Access to Russian language television may not appear at the top of the wish lists of most nursing home residents. But at Shore View Nursing Home in Brooklyn, N.Y., it's a priority.
In recent years, the Brighton Beach community Shore View serves has seen an influx of mostly Jewish immigrants from the former Soviet Union, many of them the older parents of neighborhood residents.
As a result, Shore View has seen a surge in the number of Russian immigrants referred to it for long-term care by its nearby home-care and hospital affiliates and members of the community.
In 1991, three of the proprietary skilled-nursing facility's 320 residents were Russian-speaking. But by this year's count, that number has reached 65.
To accommodate such rapid growth, Shore View developed the 21/2-year-old Russian language program for which it won this year's Marriott Service Excellence Award in the Patient Service category.
Eric Kalt, Shore View's administrator, said that while the resident population had been changing dramatically, the staff at the facility had not. The number of full-time Russian-speaking staff members remained constant at four, making communication between staff members and a fifth of the residents virtually impossible.
"We were encouraging Russian-speaking residents to come here, but we needed to look at how to educate all levels of the staff," Kalt said. "We had a problem of language communication from the caregiver to the nurse to the dietitian to the physicians."
To address the problem, Kalt hired a former Russian chess champion to help coordinate interpretation services, Russian-centered recreational activities and special Russian meals.
Kalt also asked a Russian-speaking psychologist to volunteer her expertise on cross-cultural issues. Meanwhile, a special interdisciplinary committee gathered information on Russian language and culture and on changes the residents and their families wanted.
The nursing home now offers translation services during daytime hours through the help of community volunteers who are assigned to each of the facility's eight floors.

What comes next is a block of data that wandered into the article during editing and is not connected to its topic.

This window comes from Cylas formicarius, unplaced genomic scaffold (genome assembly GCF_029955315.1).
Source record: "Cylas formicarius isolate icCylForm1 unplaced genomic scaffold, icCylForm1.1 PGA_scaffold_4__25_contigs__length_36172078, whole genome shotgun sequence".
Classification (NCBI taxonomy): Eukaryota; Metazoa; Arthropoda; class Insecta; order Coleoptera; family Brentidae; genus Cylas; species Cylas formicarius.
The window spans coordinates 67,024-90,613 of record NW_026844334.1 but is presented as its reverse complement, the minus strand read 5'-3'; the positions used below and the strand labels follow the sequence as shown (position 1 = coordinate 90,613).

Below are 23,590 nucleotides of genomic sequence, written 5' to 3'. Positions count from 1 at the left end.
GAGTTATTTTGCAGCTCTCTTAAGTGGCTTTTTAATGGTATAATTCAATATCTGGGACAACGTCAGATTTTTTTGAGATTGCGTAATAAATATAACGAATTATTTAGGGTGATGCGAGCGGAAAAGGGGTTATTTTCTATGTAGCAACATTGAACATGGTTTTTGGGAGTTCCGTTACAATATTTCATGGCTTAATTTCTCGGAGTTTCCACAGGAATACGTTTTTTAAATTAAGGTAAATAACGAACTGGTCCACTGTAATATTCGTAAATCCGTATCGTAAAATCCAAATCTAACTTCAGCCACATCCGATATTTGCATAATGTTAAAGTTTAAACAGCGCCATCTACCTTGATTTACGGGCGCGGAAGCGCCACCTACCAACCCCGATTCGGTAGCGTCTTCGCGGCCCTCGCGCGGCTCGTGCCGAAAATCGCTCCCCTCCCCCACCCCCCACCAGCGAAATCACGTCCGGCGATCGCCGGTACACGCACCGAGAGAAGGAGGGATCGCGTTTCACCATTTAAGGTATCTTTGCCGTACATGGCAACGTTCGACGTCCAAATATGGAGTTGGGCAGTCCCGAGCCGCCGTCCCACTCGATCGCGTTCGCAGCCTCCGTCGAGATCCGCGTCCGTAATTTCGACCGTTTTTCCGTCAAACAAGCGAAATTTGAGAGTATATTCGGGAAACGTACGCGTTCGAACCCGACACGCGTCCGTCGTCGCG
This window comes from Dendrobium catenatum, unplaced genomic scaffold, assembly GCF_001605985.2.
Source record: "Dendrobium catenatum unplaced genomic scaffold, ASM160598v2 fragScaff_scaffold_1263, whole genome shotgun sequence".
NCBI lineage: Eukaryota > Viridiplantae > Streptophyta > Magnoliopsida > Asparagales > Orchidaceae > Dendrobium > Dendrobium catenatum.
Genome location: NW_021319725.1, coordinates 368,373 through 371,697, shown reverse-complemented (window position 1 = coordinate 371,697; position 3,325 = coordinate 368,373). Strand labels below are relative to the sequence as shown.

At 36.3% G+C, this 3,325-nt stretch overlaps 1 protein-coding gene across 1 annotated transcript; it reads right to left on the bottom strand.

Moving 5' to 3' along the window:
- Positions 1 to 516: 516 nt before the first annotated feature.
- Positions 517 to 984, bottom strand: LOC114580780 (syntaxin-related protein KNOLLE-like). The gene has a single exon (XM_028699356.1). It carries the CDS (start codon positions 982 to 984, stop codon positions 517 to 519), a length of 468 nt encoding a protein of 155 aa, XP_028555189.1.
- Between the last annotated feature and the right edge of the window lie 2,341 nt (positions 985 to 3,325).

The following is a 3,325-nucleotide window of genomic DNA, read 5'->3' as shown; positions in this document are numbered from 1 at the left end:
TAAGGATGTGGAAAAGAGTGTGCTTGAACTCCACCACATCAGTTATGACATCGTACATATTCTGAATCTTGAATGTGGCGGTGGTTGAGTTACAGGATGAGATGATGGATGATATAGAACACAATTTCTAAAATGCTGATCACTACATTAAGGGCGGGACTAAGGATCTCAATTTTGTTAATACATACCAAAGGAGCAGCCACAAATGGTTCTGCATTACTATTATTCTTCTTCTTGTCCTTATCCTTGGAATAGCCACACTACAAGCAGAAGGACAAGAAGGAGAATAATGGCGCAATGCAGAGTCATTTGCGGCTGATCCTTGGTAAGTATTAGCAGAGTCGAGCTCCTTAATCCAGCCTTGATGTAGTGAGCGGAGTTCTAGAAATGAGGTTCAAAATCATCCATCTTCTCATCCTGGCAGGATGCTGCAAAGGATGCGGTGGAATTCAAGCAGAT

Eight Russian-speaking staff members and a steady stream of bilingual student interns help plan various educational activities, Kalt said. Doctors and nurses can take basic Russian classes, and Russian residents can study basic English. Signs and handout sheets translating key phrases have been distributed, and the public address system announcements are made in both languages.
Leisure activities also have been tailored to Russian-speaking residents. The library stocks Russian language books and magazines. Traditional Russian holidays, such as Women's Day and Victory Day, have been marked by special meals and entertainment. And, on a more regular basis, residents can play bilingual bingo.
Kalt said the program has increased the participation of Russian-speaking residents in recreational activities by more than 90%.
In addition, Russian residents now receive one-on-one visits from volunteers and can attend seminars designed to help them adjust. Families of residents also are offered special assistance in understanding how the nursing home works and how they can ensure that their loved ones' needs are being met.
"It's continuous quality improvement," Kalt said. "We had a new patient population. We were reactive and responsive to the community. We went out into the community and looked for Russian speakers."